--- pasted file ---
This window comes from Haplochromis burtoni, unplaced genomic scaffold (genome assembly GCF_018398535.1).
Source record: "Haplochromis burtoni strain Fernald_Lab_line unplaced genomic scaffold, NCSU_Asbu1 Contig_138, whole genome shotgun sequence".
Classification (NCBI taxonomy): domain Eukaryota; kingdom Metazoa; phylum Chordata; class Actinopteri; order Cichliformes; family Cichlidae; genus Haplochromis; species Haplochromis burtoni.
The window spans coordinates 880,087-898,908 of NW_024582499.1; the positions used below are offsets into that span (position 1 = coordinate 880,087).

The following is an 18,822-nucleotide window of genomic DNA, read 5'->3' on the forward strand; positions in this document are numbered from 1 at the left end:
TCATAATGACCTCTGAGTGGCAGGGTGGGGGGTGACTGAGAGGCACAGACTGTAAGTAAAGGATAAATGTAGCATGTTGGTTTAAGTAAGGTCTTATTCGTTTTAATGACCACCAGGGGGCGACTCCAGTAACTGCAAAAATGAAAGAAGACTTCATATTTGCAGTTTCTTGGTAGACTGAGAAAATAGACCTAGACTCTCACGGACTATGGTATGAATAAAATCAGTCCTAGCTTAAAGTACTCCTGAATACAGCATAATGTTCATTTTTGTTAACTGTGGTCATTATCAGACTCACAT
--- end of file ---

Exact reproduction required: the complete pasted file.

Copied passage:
This window comes from Haplochromis burtoni, unplaced genomic scaffold (genome assembly GCF_018398535.1).
Source record: "Haplochromis burtoni strain Fernald_Lab_line unplaced genomic scaffold, NCSU_Asbu1 Contig_138, whole genome shotgun sequence".
Classification (NCBI taxonomy): domain Eukaryota; kingdom Metazoa; phylum Chordata; class Actinopteri; order Cichliformes; family Cichlidae; genus Haplochromis; species Haplochromis burtoni.
The window spans coordinates 880,087-898,908 of NW_024582499.1; the positions used below are offsets into that span (position 1 = coordinate 880,087).

The following is an 18,822-nucleotide window of genomic DNA, read 5'->3' on the forward strand; positions in this document are numbered from 1 at the left end:
TCATAATGACCTCTGAGTGGCAGGGTGGGGGGTGACTGAGAGGCACAGACTGTAAGTAAAGGATAAATGTAGCATGTTGGTTTAAGTAAGGTCTTATTCGTTTTAATGACCACCAGGGGGCGACTCCAGTAACTGCAAAAATGAAAGAAGACTTCATATTTGCAGTTTCTTGGTAGACTGAGAAAATAGACCTAGACTCTCACGGACTATGGTATGAATAAAATCAGTCCTAGCTTAAAGTACTCCTGAATACAGCATAATGTTCATTTTTGTTAACTGTGGTCATTATCAGACTCACAT